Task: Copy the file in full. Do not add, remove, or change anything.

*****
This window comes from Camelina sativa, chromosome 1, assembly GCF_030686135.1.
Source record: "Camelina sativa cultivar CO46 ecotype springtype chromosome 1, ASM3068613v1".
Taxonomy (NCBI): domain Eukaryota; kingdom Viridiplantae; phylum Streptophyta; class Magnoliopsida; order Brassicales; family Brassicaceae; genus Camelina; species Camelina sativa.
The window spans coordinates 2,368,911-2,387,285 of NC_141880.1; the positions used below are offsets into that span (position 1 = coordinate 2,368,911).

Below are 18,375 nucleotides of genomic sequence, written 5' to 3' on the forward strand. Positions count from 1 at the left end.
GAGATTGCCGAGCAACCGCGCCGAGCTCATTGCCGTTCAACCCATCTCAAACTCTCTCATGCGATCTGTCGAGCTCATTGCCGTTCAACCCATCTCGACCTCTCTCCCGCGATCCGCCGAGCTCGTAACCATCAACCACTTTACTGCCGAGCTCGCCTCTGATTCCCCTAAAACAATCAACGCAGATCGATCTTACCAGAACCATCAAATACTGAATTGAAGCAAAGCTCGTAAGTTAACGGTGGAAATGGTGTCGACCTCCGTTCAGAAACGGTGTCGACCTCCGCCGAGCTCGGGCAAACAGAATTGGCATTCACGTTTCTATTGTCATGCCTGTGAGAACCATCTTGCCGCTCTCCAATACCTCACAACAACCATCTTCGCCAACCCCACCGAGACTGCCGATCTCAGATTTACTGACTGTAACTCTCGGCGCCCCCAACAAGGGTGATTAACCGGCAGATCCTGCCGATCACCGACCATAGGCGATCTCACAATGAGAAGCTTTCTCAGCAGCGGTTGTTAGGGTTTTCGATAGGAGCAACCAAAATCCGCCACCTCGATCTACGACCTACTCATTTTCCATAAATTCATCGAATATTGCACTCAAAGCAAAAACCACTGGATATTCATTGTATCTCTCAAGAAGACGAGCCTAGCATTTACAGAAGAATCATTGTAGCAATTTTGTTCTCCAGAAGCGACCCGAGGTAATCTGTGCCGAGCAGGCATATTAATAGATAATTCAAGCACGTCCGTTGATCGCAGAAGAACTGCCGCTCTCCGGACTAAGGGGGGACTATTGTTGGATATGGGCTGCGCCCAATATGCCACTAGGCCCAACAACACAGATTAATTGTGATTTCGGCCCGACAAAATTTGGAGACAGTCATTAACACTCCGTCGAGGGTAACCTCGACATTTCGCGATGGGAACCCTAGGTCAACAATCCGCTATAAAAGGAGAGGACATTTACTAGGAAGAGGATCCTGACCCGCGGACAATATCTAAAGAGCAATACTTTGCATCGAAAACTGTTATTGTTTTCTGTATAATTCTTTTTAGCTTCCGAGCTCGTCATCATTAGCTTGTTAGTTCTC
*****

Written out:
This window comes from Camelina sativa, chromosome 1, assembly GCF_030686135.1.
Source record: "Camelina sativa cultivar CO46 ecotype springtype chromosome 1, ASM3068613v1".
Taxonomy (NCBI): domain Eukaryota; kingdom Viridiplantae; phylum Streptophyta; class Magnoliopsida; order Brassicales; family Brassicaceae; genus Camelina; species Camelina sativa.
The window spans coordinates 2,368,911-2,387,285 of NC_141880.1; the positions used below are offsets into that span (position 1 = coordinate 2,368,911).

Below are 18,375 nucleotides of genomic sequence, written 5' to 3' on the forward strand. Positions count from 1 at the left end.
GAGATTGCCGAGCAACCGCGCCGAGCTCATTGCCGTTCAACCCATCTCAAACTCTCTCATGCGATCTGTCGAGCTCATTGCCGTTCAACCCATCTCGACCTCTCTCCCGCGATCCGCCGAGCTCGTAACCATCAACCACTTTACTGCCGAGCTCGCCTCTGATTCCCCTAAAACAATCAACGCAGATCGATCTTACCAGAACCATCAAATACTGAATTGAAGCAAAGCTCGTAAGTTAACGGTGGAAATGGTGTCGACCTCCGTTCAGAAACGGTGTCGACCTCCGCCGAGCTCGGGCAAACAGAATTGGCATTCACGTTTCTATTGTCATGCCTGTGAGAACCATCTTGCCGCTCTCCAATACCTCACAACAACCATCTTCGCCAACCCCACCGAGACTGCCGATCTCAGATTTACTGACTGTAACTCTCGGCGCCCCCAACAAGGGTGATTAACCGGCAGATCCTGCCGATCACCGACCATAGGCGATCTCACAATGAGAAGCTTTCTCAGCAGCGGTTGTTAGGGTTTTCGATAGGAGCAACCAAAATCCGCCACCTCGATCTACGACCTACTCATTTTCCATAAATTCATCGAATATTGCACTCAAAGCAAAAACCACTGGATATTCATTGTATCTCTCAAGAAGACGAGCCTAGCATTTACAGAAGAATCATTGTAGCAATTTTGTTCTCCAGAAGCGACCCGAGGTAATCTGTGCCGAGCAGGCATATTAATAGATAATTCAAGCACGTCCGTTGATCGCAGAAGAACTGCCGCTCTCCGGACTAAGGGGGGACTATTGTTGGATATGGGCTGCGCCCAATATGCCACTAGGCCCAACAACACAGATTAATTGTGATTTCGGCCCGACAAAATTTGGAGACAGTCATTAACACTCCGTCGAGGGTAACCTCGACATTTCGCGATGGGAACCCTAGGTCAACAATCCGCTATAAAAGGAGAGGACATTTACTAGGAAGAGGATCCTGACCCGCGGACAATATCTAAAGAGCAATACTTTGCATCGAAAACTGTTATTGTTTTCTGTATAATTCTTTTTAGCTTCCGAGCTCGTCATCATTAGCTTGTTAGTTCTC